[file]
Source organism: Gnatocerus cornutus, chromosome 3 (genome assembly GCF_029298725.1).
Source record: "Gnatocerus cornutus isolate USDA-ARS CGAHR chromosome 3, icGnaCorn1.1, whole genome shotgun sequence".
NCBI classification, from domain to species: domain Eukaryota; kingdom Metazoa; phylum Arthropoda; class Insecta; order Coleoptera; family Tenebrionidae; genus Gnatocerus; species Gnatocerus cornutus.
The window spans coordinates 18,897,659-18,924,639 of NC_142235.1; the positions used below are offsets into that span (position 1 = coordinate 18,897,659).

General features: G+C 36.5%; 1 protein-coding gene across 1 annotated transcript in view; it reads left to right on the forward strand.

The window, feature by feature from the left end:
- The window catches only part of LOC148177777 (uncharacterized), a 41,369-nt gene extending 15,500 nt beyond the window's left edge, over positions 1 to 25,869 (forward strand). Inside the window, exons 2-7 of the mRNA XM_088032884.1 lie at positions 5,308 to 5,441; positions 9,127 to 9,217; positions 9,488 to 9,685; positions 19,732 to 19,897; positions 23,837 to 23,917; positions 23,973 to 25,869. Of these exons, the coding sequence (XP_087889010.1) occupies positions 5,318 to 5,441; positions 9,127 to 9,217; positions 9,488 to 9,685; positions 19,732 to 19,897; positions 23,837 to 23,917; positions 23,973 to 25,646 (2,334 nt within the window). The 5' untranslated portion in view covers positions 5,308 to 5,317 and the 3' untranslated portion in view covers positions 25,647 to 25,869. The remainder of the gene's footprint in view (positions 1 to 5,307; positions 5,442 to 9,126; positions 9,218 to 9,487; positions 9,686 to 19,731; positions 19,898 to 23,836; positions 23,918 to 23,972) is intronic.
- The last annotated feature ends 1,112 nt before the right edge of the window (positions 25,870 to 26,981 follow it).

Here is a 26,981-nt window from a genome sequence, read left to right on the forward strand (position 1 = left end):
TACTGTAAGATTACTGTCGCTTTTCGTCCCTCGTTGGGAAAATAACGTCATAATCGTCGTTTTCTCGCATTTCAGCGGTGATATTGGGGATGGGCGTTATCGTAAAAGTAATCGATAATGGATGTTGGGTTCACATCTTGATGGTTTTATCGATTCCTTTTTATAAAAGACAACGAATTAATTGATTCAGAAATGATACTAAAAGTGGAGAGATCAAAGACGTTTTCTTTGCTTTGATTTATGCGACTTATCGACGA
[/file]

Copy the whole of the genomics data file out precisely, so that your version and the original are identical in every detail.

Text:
Source organism: Gnatocerus cornutus, chromosome 3 (genome assembly GCF_029298725.1).
Source record: "Gnatocerus cornutus isolate USDA-ARS CGAHR chromosome 3, icGnaCorn1.1, whole genome shotgun sequence".
NCBI classification, from domain to species: domain Eukaryota; kingdom Metazoa; phylum Arthropoda; class Insecta; order Coleoptera; family Tenebrionidae; genus Gnatocerus; species Gnatocerus cornutus.
The window spans coordinates 18,897,659-18,924,639 of NC_142235.1; the positions used below are offsets into that span (position 1 = coordinate 18,897,659).

General features: G+C 36.5%; 1 protein-coding gene across 1 annotated transcript in view; it reads left to right on the forward strand.

The window, feature by feature from the left end:
- The window catches only part of LOC148177777 (uncharacterized), a 41,369-nt gene extending 15,500 nt beyond the window's left edge, over positions 1 to 25,869 (forward strand). Inside the window, exons 2-7 of the mRNA XM_088032884.1 lie at positions 5,308 to 5,441; positions 9,127 to 9,217; positions 9,488 to 9,685; positions 19,732 to 19,897; positions 23,837 to 23,917; positions 23,973 to 25,869. Of these exons, the coding sequence (XP_087889010.1) occupies positions 5,318 to 5,441; positions 9,127 to 9,217; positions 9,488 to 9,685; positions 19,732 to 19,897; positions 23,837 to 23,917; positions 23,973 to 25,646 (2,334 nt within the window). The 5' untranslated portion in view covers positions 5,308 to 5,317 and the 3' untranslated portion in view covers positions 25,647 to 25,869. The remainder of the gene's footprint in view (positions 1 to 5,307; positions 5,442 to 9,126; positions 9,218 to 9,487; positions 9,686 to 19,731; positions 19,898 to 23,836; positions 23,918 to 23,972) is intronic.
- The last annotated feature ends 1,112 nt before the right edge of the window (positions 25,870 to 26,981 follow it).

Here is a 26,981-nt window from a genome sequence, read left to right on the forward strand (position 1 = left end):
TACTGTAAGATTACTGTCGCTTTTCGTCCCTCGTTGGGAAAATAACGTCATAATCGTCGTTTTCTCGCATTTCAGCGGTGATATTGGGGATGGGCGTTATCGTAAAAGTAATCGATAATGGATGTTGGGTTCACATCTTGATGGTTTTATCGATTCCTTTTTATAAAAGACAACGAATTAATTGATTCAGAAATGATACTAAAAGTGGAGAGATCAAAGACGTTTTCTTTGCTTTGATTTATGCGACTTATCGACGA